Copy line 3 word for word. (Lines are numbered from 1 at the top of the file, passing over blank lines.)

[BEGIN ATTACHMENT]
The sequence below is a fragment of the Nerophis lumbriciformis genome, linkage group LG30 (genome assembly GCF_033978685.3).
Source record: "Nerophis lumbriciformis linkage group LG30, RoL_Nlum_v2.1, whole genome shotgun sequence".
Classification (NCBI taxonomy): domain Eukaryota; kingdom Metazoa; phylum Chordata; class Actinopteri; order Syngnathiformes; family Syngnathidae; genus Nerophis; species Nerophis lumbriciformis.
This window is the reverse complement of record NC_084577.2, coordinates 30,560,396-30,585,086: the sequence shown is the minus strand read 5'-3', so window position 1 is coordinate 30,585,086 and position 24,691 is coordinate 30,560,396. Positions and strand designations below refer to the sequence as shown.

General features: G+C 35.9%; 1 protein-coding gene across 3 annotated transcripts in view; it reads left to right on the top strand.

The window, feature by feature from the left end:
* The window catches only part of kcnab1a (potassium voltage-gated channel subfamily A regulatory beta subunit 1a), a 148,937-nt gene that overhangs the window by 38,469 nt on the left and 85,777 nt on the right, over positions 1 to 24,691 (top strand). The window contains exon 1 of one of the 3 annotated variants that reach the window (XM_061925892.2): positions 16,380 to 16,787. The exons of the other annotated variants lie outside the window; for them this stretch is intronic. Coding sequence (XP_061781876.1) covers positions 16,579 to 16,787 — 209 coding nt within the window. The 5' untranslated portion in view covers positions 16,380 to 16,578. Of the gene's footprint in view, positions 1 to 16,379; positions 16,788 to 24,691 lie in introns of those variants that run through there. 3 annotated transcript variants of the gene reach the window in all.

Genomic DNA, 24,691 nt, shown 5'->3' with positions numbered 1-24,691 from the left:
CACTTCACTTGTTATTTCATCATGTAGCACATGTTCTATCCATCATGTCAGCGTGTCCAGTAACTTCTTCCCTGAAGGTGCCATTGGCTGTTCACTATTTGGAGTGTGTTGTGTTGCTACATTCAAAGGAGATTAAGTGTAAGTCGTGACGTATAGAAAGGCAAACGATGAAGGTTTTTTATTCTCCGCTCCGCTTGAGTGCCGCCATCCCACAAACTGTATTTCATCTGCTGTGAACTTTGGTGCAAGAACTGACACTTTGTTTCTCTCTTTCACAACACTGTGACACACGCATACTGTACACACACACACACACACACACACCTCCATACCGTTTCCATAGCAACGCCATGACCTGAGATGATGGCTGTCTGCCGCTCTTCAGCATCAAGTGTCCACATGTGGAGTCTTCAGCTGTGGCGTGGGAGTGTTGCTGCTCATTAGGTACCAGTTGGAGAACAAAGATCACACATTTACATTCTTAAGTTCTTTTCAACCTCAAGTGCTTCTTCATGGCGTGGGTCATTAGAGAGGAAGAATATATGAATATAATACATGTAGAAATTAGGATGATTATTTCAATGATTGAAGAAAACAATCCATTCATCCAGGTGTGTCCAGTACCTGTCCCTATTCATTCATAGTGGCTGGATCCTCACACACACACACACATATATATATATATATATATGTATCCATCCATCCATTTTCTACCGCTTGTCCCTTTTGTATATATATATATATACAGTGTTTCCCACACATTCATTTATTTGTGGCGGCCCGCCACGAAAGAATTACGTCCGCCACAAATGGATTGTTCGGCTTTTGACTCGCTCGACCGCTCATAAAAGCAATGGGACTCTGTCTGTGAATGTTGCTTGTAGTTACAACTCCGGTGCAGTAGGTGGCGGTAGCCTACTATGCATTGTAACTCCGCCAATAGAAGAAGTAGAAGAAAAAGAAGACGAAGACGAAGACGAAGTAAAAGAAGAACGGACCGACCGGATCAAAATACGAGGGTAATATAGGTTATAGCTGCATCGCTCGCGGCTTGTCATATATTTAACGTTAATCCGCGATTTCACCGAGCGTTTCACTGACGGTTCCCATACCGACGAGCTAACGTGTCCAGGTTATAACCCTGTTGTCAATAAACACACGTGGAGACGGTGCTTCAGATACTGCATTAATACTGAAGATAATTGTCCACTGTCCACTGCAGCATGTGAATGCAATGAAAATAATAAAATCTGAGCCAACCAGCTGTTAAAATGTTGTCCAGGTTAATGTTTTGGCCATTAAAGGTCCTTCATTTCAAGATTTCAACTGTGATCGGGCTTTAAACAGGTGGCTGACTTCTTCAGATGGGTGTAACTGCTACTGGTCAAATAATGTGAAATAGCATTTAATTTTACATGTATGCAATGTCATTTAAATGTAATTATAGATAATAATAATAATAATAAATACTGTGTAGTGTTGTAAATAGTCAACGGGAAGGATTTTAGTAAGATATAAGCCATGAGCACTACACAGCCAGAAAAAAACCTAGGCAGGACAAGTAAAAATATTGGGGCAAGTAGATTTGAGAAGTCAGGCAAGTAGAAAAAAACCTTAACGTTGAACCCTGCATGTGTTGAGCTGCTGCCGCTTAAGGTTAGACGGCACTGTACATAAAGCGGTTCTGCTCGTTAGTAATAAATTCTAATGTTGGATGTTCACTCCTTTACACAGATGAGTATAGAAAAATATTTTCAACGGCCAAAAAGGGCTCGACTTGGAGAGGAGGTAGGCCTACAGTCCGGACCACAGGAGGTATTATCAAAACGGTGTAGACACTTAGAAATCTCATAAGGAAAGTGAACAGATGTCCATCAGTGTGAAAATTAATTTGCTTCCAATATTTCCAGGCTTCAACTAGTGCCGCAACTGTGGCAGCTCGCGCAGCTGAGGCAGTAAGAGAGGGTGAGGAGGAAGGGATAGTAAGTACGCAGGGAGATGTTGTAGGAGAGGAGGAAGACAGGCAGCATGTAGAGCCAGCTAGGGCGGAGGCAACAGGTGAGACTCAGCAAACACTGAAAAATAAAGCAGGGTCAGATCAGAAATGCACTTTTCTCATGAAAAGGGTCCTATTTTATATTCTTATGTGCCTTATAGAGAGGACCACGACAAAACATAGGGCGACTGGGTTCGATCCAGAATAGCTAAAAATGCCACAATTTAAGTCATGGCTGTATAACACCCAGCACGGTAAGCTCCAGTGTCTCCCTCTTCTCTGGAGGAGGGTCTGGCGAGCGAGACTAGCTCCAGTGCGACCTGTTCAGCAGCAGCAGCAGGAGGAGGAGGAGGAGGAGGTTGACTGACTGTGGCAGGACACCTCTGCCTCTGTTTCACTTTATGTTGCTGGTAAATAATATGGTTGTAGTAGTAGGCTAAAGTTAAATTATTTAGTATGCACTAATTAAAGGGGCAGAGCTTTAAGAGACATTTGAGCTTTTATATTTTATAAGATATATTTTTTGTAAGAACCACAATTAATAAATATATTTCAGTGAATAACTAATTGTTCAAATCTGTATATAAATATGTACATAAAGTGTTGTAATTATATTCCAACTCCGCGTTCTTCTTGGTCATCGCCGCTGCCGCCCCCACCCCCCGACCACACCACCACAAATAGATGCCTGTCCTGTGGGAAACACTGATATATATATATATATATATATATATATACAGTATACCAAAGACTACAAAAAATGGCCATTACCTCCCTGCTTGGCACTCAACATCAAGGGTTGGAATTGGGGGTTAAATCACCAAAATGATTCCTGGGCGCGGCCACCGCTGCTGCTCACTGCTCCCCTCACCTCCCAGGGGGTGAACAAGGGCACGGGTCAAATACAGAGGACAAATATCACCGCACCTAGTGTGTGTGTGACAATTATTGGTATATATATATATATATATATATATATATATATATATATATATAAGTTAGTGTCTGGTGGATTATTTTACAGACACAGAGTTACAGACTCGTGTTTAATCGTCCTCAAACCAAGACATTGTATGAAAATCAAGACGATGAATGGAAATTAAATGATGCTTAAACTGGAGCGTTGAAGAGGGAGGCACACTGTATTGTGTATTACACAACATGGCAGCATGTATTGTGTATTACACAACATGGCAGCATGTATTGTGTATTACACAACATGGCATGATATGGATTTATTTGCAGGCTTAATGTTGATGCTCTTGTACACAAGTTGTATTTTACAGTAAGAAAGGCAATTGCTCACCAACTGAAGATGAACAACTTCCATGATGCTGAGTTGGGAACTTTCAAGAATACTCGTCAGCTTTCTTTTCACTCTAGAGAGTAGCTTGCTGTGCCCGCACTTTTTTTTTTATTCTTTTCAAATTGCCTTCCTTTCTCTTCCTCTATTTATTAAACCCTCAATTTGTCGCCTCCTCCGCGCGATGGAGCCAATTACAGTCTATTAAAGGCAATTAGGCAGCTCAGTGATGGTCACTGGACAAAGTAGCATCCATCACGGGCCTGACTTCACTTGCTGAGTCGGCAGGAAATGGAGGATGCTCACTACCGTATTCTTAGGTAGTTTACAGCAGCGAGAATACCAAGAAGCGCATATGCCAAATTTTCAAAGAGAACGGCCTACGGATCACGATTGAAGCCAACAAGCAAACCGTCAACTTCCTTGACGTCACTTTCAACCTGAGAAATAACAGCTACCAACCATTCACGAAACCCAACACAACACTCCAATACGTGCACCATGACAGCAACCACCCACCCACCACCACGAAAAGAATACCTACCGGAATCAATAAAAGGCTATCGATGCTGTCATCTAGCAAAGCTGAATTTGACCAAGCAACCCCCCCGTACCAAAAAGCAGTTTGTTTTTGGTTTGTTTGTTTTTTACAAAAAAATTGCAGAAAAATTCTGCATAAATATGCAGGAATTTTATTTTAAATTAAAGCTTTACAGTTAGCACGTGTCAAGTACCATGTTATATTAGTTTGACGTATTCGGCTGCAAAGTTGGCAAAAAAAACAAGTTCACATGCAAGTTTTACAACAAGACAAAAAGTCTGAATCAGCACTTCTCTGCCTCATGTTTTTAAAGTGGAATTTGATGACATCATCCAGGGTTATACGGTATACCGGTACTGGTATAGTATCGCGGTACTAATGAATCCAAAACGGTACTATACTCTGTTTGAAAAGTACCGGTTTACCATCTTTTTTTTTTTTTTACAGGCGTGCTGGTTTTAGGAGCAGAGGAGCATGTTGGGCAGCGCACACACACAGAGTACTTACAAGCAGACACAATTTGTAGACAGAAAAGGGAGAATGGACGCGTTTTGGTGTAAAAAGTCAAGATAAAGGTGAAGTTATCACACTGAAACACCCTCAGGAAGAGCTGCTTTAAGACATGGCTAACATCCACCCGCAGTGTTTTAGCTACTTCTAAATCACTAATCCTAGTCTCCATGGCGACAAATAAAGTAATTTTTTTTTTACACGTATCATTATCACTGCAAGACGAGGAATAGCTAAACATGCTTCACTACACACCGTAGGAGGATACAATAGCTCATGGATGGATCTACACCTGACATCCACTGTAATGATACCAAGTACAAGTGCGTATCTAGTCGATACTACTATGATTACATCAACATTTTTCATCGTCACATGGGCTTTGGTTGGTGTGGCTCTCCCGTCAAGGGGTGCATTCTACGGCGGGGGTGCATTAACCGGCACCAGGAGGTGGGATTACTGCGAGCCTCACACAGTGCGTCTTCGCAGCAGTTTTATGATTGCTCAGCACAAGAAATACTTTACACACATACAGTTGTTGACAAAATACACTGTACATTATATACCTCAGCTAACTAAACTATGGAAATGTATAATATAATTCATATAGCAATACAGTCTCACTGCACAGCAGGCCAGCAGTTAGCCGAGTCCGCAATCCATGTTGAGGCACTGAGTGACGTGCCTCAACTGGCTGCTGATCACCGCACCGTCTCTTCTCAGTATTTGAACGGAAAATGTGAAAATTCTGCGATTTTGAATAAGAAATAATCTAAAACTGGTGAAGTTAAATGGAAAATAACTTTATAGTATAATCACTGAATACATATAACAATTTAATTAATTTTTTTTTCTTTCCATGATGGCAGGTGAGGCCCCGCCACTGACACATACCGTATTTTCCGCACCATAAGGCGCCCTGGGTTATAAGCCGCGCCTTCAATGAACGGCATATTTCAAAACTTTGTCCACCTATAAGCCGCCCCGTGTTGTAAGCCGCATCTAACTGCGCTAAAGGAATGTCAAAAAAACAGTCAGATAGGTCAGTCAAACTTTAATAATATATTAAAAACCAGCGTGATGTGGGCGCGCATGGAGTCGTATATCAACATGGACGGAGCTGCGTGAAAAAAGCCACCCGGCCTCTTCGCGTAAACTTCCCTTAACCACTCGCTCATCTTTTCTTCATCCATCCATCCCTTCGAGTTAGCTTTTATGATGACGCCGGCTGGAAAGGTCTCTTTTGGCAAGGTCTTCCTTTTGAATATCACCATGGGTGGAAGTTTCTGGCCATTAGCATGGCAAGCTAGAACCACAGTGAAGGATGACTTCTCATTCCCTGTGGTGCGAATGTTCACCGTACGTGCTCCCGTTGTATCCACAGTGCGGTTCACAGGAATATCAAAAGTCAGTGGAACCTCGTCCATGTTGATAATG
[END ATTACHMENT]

Classification (NCBI taxonomy): domain Eukaryota; kingdom Metazoa; phylum Chordata; class Actinopteri; order Syngnathiformes; family Syngnathidae; genus Nerophis; species Nerophis lumbriciformis.